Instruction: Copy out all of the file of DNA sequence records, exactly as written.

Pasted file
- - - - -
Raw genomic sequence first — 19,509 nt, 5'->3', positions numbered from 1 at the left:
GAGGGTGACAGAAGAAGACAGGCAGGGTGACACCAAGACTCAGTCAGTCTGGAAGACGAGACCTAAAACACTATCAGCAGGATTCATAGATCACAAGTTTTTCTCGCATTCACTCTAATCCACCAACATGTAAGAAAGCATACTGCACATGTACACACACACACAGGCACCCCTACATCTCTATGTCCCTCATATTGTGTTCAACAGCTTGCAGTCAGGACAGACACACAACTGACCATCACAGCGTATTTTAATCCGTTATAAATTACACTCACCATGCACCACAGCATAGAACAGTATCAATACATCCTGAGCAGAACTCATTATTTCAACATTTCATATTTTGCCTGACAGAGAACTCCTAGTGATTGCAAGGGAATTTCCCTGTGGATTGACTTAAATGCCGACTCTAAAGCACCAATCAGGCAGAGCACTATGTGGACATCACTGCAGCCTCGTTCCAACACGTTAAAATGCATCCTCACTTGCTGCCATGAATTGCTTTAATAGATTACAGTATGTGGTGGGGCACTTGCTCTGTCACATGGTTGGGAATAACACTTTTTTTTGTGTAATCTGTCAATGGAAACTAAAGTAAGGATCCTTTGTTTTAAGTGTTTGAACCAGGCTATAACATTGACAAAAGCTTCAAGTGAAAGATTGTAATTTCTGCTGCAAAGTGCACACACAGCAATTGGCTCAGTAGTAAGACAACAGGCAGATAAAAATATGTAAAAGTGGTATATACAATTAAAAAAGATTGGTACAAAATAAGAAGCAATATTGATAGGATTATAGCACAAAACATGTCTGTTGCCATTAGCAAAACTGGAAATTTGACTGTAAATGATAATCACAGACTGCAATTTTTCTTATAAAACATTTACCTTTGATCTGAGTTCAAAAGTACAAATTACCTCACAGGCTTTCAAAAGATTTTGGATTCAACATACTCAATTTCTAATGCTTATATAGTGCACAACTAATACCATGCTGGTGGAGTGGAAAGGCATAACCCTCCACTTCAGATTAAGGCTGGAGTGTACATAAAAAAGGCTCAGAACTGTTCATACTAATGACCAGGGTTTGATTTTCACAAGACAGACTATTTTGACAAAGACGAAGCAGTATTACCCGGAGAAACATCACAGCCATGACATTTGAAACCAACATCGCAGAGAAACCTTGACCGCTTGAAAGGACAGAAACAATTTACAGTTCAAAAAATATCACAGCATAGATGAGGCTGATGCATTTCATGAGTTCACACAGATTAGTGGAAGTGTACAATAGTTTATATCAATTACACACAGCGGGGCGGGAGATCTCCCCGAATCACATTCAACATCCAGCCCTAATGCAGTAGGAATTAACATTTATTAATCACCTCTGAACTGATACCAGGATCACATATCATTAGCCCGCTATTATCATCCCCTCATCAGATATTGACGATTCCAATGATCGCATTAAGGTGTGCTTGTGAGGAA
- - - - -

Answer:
Raw genomic sequence first — 19,509 nt, 5'->3', positions numbered from 1 at the left:
GAGGGTGACAGAAGAAGACAGGCAGGGTGACACCAAGACTCAGTCAGTCTGGAAGACGAGACCTAAAACACTATCAGCAGGATTCATAGATCACAAGTTTTTCTCGCATTCACTCTAATCCACCAACATGTAAGAAAGCATACTGCACATGTACACACACACACAGGCACCCCTACATCTCTATGTCCCTCATATTGTGTTCAACAGCTTGCAGTCAGGACAGACACACAACTGACCATCACAGCGTATTTTAATCCGTTATAAATTACACTCACCATGCACCACAGCATAGAACAGTATCAATACATCCTGAGCAGAACTCATTATTTCAACATTTCATATTTTGCCTGACAGAGAACTCCTAGTGATTGCAAGGGAATTTCCCTGTGGATTGACTTAAATGCCGACTCTAAAGCACCAATCAGGCAGAGCACTATGTGGACATCACTGCAGCCTCGTTCCAACACGTTAAAATGCATCCTCACTTGCTGCCATGAATTGCTTTAATAGATTACAGTATGTGGTGGGGCACTTGCTCTGTCACATGGTTGGGAATAACACTTTTTTTTGTGTAATCTGTCAATGGAAACTAAAGTAAGGATCCTTTGTTTTAAGTGTTTGAACCAGGCTATAACATTGACAAAAGCTTCAAGTGAAAGATTGTAATTTCTGCTGCAAAGTGCACACACAGCAATTGGCTCAGTAGTAAGACAACAGGCAGATAAAAATATGTAAAAGTGGTATATACAATTAAAAAAGATTGGTACAAAATAAGAAGCAATATTGATAGGATTATAGCACAAAACATGTCTGTTGCCATTAGCAAAACTGGAAATTTGACTGTAAATGATAATCACAGACTGCAATTTTTCTTATAAAACATTTACCTTTGATCTGAGTTCAAAAGTACAAATTACCTCACAGGCTTTCAAAAGATTTTGGATTCAACATACTCAATTTCTAATGCTTATATAGTGCACAACTAATACCATGCTGGTGGAGTGGAAAGGCATAACCCTCCACTTCAGATTAAGGCTGGAGTGTACATAAAAAAGGCTCAGAACTGTTCATACTAATGACCAGGGTTTGATTTTCACAAGACAGACTATTTTGACAAAGACGAAGCAGTATTACCCGGAGAAACATCACAGCCATGACATTTGAAACCAACATCGCAGAGAAACCTTGACCGCTTGAAAGGACAGAAACAATTTACAGTTCAAAAAATATCACAGCATAGATGAGGCTGATGCATTTCATGAGTTCACACAGATTAGTGGAAGTGTACAATAGTTTATATCAATTACACACAGCGGGGCGGGAGATCTCCCCGAATCACATTCAACATCCAGCCCTAATGCAGTAGGAATTAACATTTATTAATCACCTCTGAACTGATACCAGGATCACATATCATTAGCCCGCTATTATCATCCCCTCATCAGATATTGACGATTCCAATGATCGCATTAAGGTGTGCTTGTGAGGAA